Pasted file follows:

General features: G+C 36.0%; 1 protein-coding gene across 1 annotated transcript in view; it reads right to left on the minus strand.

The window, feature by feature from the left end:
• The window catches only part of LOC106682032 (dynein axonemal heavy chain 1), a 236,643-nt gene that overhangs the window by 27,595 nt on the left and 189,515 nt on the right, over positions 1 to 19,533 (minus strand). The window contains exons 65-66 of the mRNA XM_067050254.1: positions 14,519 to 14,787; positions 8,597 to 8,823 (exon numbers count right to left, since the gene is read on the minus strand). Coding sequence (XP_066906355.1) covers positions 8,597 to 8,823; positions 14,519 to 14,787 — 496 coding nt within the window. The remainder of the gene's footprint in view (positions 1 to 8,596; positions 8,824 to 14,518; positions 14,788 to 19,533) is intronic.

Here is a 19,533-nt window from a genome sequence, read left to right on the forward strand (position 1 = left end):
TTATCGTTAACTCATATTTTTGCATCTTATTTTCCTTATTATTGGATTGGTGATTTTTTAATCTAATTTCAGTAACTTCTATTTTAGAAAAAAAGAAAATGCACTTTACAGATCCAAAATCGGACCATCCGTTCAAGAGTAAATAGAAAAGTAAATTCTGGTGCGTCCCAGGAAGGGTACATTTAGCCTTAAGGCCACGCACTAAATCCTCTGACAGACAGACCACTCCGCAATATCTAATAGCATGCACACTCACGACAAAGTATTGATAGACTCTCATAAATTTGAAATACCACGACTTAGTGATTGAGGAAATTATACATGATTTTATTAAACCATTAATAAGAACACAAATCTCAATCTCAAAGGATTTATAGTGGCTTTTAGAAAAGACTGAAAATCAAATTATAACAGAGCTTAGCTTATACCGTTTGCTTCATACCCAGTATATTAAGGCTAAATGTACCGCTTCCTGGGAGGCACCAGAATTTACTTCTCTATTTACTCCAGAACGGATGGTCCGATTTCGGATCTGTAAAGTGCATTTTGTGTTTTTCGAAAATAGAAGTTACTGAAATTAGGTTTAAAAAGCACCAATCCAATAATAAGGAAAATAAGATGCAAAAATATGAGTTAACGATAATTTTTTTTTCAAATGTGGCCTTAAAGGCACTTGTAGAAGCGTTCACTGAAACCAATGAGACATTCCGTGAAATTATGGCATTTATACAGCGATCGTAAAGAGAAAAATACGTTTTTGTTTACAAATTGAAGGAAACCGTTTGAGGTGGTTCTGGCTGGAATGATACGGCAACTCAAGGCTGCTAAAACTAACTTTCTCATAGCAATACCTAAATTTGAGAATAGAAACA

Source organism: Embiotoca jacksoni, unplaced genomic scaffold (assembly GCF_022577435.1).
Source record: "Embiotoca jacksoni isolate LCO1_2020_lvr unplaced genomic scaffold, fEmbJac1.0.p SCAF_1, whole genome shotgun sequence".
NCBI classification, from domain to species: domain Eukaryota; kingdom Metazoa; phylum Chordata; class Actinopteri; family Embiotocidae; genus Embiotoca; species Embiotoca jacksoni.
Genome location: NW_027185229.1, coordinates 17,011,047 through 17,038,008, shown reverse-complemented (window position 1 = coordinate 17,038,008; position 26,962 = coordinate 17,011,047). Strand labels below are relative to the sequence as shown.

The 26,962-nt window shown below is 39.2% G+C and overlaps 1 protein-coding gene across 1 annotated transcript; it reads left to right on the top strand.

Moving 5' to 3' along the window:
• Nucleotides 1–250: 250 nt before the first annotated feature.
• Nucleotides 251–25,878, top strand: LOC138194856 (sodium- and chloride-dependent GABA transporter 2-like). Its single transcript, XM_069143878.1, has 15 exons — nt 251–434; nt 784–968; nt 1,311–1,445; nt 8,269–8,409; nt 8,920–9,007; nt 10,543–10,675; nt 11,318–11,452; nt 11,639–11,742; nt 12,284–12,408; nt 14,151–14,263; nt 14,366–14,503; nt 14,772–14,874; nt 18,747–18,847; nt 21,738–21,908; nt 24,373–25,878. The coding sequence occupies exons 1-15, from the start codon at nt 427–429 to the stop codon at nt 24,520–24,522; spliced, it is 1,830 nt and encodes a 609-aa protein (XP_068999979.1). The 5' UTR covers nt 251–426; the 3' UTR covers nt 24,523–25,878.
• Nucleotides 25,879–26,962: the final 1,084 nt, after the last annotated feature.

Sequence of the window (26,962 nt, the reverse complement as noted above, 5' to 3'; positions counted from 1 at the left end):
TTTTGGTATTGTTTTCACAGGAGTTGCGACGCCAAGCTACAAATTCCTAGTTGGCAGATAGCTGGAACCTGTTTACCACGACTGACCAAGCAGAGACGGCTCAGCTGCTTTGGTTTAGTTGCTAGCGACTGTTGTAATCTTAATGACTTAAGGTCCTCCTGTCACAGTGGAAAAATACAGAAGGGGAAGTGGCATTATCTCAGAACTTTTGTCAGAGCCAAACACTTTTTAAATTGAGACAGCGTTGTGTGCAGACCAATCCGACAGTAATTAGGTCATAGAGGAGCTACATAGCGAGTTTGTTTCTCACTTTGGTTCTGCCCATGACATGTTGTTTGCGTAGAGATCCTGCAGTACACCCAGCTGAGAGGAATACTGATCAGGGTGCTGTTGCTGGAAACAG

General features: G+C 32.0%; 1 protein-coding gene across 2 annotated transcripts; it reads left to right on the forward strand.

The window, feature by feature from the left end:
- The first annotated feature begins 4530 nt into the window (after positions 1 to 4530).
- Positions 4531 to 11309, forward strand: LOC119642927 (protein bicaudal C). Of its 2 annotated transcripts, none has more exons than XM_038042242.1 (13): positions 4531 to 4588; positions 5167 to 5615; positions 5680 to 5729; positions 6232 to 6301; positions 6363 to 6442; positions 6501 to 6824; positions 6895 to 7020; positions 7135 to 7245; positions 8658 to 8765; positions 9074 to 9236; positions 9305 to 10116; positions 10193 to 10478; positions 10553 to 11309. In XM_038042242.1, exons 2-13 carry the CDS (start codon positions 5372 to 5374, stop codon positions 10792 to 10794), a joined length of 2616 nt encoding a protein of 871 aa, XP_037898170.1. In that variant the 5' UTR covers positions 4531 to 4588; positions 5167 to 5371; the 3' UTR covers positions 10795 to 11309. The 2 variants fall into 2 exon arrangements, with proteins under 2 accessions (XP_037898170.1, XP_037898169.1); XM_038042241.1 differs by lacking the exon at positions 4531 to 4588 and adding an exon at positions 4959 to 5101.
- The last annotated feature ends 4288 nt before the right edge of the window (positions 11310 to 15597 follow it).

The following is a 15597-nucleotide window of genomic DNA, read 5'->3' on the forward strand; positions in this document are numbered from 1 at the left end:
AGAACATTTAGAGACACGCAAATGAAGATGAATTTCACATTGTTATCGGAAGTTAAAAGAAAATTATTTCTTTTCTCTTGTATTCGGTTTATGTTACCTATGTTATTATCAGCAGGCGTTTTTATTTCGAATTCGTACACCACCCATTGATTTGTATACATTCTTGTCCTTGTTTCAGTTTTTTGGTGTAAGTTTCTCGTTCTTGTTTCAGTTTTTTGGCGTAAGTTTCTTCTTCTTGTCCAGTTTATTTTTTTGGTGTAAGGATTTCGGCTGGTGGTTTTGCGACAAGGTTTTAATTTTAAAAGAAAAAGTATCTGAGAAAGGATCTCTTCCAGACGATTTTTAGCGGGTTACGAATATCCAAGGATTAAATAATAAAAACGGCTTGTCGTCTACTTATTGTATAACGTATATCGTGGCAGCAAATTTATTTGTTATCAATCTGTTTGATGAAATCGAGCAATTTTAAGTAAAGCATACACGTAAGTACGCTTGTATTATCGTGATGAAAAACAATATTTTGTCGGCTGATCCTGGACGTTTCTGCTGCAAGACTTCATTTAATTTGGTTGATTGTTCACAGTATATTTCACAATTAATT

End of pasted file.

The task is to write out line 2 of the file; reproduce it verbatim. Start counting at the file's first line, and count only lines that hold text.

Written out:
The window, feature by feature from the left end: